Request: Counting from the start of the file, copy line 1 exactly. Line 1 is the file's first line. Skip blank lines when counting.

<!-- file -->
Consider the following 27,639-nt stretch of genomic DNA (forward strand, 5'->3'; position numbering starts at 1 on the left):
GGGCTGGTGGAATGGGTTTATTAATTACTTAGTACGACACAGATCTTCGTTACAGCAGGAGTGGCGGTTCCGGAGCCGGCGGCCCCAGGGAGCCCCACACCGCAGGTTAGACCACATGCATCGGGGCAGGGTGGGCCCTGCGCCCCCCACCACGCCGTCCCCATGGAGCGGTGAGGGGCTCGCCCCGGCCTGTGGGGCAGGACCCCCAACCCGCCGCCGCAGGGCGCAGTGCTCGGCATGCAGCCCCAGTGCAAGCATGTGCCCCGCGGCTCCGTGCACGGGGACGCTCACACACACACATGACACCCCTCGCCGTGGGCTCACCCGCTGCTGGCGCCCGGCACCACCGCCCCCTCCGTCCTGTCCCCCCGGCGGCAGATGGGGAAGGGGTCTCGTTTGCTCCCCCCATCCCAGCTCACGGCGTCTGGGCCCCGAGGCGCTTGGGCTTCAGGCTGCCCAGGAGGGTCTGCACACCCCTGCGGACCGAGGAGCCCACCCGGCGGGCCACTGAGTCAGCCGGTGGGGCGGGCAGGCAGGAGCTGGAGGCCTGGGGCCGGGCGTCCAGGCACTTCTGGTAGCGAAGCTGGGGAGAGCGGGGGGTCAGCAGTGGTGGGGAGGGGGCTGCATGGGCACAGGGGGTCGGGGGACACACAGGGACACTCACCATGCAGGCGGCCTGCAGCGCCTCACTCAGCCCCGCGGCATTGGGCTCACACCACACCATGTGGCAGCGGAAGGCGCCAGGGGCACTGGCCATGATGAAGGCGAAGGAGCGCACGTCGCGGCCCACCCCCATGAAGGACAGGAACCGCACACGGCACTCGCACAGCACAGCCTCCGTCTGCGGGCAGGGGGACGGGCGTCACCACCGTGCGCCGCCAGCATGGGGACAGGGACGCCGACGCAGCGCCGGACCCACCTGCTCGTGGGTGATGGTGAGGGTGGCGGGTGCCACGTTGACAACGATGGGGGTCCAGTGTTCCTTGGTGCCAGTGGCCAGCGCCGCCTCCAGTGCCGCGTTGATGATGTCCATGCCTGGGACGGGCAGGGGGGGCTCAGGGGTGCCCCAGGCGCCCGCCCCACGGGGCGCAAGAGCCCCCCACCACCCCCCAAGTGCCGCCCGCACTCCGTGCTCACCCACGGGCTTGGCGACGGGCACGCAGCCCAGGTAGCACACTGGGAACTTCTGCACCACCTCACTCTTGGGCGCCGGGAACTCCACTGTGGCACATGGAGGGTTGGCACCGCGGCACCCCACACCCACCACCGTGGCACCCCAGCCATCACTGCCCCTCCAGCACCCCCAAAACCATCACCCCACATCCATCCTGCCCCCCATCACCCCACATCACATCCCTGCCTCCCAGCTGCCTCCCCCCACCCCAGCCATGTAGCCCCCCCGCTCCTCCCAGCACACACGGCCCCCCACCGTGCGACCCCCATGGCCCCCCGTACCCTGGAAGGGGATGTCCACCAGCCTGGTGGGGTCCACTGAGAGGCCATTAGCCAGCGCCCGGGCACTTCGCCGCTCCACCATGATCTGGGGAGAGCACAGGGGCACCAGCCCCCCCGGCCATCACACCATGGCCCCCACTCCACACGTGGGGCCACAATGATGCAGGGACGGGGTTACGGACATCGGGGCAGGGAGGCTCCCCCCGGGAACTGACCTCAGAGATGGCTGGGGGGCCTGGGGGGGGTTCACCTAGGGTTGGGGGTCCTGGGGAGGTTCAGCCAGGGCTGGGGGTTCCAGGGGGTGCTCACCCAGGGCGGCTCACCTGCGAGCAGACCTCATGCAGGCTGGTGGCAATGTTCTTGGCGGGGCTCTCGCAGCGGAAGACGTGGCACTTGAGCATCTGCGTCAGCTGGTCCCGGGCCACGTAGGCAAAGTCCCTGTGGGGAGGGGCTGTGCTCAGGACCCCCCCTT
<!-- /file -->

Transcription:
Consider the following 27,639-nt stretch of genomic DNA (forward strand, 5'->3'; position numbering starts at 1 on the left):